September 23: These Chinese warriors have survived over two 2,000 years of wars, earthquakes and revolutions, but now find themselves battling against their most formidable enemy yet — a fungal infection. These Chinese warriors are not made of flesh and blood; they have feet – and bodies – of clay, and they are a valued cultural treasure not only for China but also for the world.
The bad news is that over 7,000 terracotta figurines of soldiers, archers and horses in China’s northern city of Xian (pronounced Shee-ahn), capital of Shaanxi Province, have been found suffering from attacks by over 40 species of mould.
For over 2,000 years, these soldiers have kept watch over the tomb of Shi Huangdi (pronounced Shee-Hwahng-Dee) — the first emperor of the Qin dynasty. Nearly, 1,400 of the life-size terracotta warriors and horses are disintegrating. This was reported in an article in the “China Daily” recently.
Shi Huangdi was only 13 years old when he came to power. No sooner did he become emperor, than he began preparing for his death and asked workers to construct an underground tomb. The tomb stands 15 storey high and covers three acres.
On all sides of the tomb was fashioned a clay army of soldiers, horses, and chariots – on the young emperor’s orders. Just as his real army protected the emperor in life, his clay army was to guard him after his death.
Considered an eighth wonder of the world, the discovery of these terracotta statuettes was extremely significant. Villagers digging for a well accidentally discovered a vault (storage space) containing about 6000 statues in March 1974.
Spread over an area of 20,000 square metres, the entire site, consisting of three pits, was found to contain over 100 chariots, 660 horses, 7,000 warriors and a number of weapons. Very well preserved, the figures of warriors and horses can be seen wearing full battle dress and in full formation. No two figures look alike as each figure has a different facial expression.
To preserve these historic and cultural antiques, the Chinese government has requested Janssen Pharmaceutical NV, Belgium-based specialists in anti-fungal research treatment, to help restore these historic relics. Xian-Janssen Pharmaceutical Ltd, the joint-venture pharmaceutical company in China, will also participate in the project that is expected to take three years.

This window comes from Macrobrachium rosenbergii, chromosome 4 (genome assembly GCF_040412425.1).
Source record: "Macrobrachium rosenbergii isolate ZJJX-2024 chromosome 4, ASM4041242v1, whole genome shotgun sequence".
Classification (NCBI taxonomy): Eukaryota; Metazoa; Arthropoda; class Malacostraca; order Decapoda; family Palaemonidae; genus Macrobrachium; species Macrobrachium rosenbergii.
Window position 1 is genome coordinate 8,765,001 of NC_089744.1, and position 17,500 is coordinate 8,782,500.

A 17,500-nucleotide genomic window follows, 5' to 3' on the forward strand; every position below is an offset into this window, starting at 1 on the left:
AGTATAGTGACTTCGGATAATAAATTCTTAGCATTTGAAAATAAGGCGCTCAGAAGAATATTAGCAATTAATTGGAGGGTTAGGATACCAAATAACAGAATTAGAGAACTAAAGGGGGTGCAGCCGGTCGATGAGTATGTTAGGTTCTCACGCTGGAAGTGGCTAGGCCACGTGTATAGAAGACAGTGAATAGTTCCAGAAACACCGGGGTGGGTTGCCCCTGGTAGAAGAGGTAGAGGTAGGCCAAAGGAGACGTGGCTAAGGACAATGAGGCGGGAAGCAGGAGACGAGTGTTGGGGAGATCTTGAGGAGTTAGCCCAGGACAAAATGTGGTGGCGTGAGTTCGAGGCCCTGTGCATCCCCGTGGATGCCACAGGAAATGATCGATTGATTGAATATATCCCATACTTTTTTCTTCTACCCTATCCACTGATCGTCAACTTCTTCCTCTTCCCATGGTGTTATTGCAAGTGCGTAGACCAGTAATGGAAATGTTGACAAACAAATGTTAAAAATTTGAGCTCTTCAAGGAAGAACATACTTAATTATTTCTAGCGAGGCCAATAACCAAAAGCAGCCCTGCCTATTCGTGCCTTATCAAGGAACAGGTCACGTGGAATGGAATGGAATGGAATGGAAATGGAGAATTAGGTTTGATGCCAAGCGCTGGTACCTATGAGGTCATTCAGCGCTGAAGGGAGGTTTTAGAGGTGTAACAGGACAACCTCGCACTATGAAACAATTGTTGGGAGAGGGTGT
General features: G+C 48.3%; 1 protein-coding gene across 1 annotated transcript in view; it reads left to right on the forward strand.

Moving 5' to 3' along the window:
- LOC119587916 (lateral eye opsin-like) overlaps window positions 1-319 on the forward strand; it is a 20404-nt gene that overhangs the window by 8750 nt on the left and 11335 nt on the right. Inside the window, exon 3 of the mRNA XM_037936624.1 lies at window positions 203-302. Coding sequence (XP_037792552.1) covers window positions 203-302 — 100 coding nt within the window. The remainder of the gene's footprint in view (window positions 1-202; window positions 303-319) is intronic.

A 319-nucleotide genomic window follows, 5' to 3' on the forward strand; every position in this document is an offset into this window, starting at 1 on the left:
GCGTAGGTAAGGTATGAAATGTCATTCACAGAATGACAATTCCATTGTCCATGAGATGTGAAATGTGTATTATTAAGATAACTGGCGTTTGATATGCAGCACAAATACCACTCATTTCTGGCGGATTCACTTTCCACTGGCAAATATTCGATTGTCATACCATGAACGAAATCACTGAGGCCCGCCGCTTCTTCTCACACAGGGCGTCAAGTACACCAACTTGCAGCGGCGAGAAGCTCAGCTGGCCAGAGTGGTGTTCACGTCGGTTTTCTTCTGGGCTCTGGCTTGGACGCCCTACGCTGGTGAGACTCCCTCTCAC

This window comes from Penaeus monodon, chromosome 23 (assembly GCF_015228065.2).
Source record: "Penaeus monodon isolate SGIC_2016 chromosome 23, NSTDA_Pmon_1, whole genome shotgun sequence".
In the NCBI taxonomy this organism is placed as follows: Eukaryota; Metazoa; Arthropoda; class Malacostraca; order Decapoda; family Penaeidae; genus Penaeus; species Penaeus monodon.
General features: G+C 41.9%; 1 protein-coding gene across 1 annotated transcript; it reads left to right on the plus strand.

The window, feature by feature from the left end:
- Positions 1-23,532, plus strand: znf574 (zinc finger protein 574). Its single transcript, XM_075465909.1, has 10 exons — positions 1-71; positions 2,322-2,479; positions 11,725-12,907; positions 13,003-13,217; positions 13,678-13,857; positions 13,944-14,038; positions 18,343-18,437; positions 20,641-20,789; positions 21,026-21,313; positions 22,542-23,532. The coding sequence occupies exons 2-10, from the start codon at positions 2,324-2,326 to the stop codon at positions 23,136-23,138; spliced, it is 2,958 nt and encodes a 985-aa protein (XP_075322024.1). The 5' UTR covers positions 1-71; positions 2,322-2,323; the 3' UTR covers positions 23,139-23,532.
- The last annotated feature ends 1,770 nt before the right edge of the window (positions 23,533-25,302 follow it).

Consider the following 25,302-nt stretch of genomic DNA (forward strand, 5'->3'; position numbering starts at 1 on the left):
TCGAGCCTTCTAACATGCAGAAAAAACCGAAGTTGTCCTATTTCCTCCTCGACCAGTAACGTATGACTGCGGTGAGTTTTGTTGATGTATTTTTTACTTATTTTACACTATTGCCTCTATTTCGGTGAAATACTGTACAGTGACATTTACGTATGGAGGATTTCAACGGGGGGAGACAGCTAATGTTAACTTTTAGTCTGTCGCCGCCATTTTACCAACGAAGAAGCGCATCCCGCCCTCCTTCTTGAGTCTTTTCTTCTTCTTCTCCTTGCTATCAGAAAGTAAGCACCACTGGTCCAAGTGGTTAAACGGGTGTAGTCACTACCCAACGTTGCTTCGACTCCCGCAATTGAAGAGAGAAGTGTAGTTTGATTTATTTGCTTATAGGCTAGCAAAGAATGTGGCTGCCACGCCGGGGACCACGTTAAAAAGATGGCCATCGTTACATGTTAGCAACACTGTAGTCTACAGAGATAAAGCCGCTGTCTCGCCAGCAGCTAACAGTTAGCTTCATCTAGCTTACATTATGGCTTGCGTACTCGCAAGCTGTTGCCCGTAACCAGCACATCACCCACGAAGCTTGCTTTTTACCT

According to the agreement, scientists and researchers from both China and Belgium will take part in the exercise. The affected terracotta statues will be identified and the Chinese scientists have promised to provide mould samples while the Belgian experts from Janssen will be responsible in finding a treatment for the mould. The two groups will then find out effective means to prevent a similar outbreak occurring in the future.
The curator of the Terracotta Warriors and Horses museum, Wu Yongqi, explained, “Experts from the museum have done a great deal of preparatory work and the whole situation is under control. But because of the diversity of the moulds, it is difficult to kill all of the species without professional help from anti-fungal experts.” Paul Janssen, the founder of the organisation is also quoted as saying that 90 per cent of the fungus could be treated with existing chemicals.
During the three-year programme, Janssen will carry out research for a year and provide 500 kg of curative chemicals in the following two years for treatment against the fungus.
“None of the chemical compounds will pose a threat to the terracotta statues or to people,” a spokesman from Janssen said.
Though the warriors have been unearthed, the actual tomb itself remains to be explored. No one really knows how many more treasures and soldiers remain to be discovered!
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